No time for fallacy. Liberia received tremendous support from the international community including UNMIL during the Ebola scourge but we are now on our own. During the Ebola epidemic, UNMIL provided humanitarian and logistical support, such as donating vehicles for use against Ebola and medical trainings, and coordinated with other actors such as WHO and UNICEF. UNMIL was also involved with disseminating lifesaving information on Ebola prevention via UNMIL radio and community outreach, which were critical in educating the public about the disease and quash myths and misconceptions. The presence of UNMIL even provided reassuring security presence.

Clearly, the world including Liberian Diaspora was very generous to Liberia during Ebola because Liberia’s health care facilities were not only weak and unable to cope with the Ebola epidemic but by not identifying with countries affected by Ebola scourge then, the threat of Ebola reaching the shores of North America, Europe and China was very high. In other words, international solidarity is not always based on altruism but a sort of prevention strategy  to avert a potential danger from becoming a crisis that could struck on the general public in the Global North (from which private, governmental, and intergovernmental funding overwhelmingly comes).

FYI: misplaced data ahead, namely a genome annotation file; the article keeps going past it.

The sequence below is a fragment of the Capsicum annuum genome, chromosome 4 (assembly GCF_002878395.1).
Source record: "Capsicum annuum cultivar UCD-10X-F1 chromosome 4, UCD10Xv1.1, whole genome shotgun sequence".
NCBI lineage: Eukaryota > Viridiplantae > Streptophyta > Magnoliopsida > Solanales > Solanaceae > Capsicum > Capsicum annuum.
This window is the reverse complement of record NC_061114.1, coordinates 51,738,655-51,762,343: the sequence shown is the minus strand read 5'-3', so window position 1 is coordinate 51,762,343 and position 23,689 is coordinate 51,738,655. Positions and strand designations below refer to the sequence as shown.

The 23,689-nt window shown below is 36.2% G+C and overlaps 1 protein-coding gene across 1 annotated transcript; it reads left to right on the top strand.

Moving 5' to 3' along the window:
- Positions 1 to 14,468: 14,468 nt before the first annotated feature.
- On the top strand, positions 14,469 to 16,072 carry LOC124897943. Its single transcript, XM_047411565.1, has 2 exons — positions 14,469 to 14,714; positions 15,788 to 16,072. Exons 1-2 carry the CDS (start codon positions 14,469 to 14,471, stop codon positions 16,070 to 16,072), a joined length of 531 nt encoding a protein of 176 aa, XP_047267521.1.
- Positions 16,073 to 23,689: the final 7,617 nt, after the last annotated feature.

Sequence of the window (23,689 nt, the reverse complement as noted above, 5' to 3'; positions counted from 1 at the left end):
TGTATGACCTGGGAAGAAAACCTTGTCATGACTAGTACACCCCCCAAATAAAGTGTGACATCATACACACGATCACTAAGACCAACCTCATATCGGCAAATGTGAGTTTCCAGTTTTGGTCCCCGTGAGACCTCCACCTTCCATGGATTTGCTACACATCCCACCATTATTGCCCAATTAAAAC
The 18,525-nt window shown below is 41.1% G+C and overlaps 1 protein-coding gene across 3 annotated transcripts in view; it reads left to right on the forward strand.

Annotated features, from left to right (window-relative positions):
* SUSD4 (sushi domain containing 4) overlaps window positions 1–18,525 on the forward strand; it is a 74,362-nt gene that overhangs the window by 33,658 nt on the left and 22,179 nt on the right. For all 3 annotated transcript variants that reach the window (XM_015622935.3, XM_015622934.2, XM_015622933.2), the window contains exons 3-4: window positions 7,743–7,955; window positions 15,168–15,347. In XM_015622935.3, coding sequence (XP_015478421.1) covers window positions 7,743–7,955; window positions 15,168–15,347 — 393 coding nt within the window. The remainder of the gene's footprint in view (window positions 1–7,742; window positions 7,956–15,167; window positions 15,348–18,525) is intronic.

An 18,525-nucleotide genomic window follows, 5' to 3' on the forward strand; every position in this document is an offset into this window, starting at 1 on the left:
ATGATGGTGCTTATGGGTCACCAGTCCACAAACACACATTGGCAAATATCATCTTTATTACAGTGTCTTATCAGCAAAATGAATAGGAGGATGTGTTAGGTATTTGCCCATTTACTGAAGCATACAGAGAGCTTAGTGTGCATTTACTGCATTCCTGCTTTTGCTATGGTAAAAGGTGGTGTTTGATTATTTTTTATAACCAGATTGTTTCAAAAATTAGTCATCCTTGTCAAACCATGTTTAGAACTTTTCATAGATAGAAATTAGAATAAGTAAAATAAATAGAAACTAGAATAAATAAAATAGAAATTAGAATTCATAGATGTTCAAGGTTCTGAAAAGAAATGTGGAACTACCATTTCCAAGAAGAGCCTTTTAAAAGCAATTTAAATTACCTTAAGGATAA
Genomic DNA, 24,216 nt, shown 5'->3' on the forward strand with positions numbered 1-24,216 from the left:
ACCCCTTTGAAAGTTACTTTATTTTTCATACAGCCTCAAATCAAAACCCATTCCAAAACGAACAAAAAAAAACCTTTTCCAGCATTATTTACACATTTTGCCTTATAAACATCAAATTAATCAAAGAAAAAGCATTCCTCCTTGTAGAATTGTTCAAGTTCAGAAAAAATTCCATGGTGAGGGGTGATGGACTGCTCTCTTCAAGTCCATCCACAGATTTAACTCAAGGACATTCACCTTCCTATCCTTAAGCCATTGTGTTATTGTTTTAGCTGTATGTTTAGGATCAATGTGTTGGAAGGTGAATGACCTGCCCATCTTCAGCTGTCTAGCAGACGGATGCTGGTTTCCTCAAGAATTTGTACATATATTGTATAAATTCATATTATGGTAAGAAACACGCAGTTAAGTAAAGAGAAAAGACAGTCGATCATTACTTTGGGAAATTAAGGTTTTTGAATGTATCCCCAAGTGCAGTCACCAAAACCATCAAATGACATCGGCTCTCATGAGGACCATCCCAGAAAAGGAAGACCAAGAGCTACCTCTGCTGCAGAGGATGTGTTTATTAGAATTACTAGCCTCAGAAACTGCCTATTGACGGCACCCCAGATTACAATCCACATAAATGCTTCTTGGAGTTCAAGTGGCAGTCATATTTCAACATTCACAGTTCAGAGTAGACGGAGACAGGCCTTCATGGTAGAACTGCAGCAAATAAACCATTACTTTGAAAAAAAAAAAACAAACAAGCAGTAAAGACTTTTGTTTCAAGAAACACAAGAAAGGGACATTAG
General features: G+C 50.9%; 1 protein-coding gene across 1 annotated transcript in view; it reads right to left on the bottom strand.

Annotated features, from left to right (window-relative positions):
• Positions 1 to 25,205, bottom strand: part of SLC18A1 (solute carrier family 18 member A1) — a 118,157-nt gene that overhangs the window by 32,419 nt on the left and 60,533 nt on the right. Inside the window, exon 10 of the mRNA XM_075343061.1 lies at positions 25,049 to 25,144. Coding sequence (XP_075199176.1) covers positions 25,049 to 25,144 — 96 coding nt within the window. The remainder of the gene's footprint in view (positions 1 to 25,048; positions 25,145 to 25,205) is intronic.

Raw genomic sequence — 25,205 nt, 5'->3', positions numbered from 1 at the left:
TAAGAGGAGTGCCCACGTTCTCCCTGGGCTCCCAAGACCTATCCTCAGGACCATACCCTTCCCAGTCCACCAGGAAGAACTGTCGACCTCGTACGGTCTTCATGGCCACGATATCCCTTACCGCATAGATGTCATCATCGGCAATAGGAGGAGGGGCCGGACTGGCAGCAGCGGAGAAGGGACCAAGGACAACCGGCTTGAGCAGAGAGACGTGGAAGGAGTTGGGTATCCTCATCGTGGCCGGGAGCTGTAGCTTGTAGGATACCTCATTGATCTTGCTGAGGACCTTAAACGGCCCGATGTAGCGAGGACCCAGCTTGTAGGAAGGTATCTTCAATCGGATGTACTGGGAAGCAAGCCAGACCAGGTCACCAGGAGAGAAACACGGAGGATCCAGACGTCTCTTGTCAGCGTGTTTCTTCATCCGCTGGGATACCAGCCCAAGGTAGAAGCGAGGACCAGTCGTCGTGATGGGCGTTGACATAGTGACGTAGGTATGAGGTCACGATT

But Covid-19 presents an entirely different situation. Most western countries that have successfully minimized the potential for tropical dieses from further spreading, are now the epicenters of the outbreaks. It is safe to infer that Liberia and most African countries affected by the current Coronavirus cannot expect much assistance from the Global North and even China. The difference in reaction is particularly stark when compared to the Ebola virus crisis, which while more limited in geographical scope, ie, to mainly three West African countries, nonetheless it inspired a global response spearheaded by the U.S. under former President Barack Obama.

However, today the rich counties are currently fighting the new Coronavirus using resources and everything to safe their populations yet there is a general mindset in Liberia that ‘our international partners’ will help us. Nurturing such myopic expectation could have a devastating impact on Liberia, if concrete efforts are not made to address our already vulnerable healthcare systems and Coronavirus cases increases. There is no doubt that Liberia received support from external partners during the Ebola crisis. But, ongoing Coronavirus provides a vivid reminder of the cost of complacency, of the critical importance of strengthening Liberia’s health care and a tragic example of a nation that does not wisely use what it has to address its own problem but always counts on external support. Some are even formulating dubious plans to enrich themselves at the expense of the lives of their own people. Liberians are even selling the buckets used for chlorinated water three to four times the real price. We are on our own for this and for those who are hoping to be the next ‘Coronavirus millionaires’ similar to ‘Ebola millionaires’, please note that the European Union is even trying to limit exports of key medical supplies to nations beyond its borders while its own members are barely helping one another. All international flights have stopped flying to Liberia and oh yes our ‘Good way partners’ have also stopped flights and movements in and out of their countries.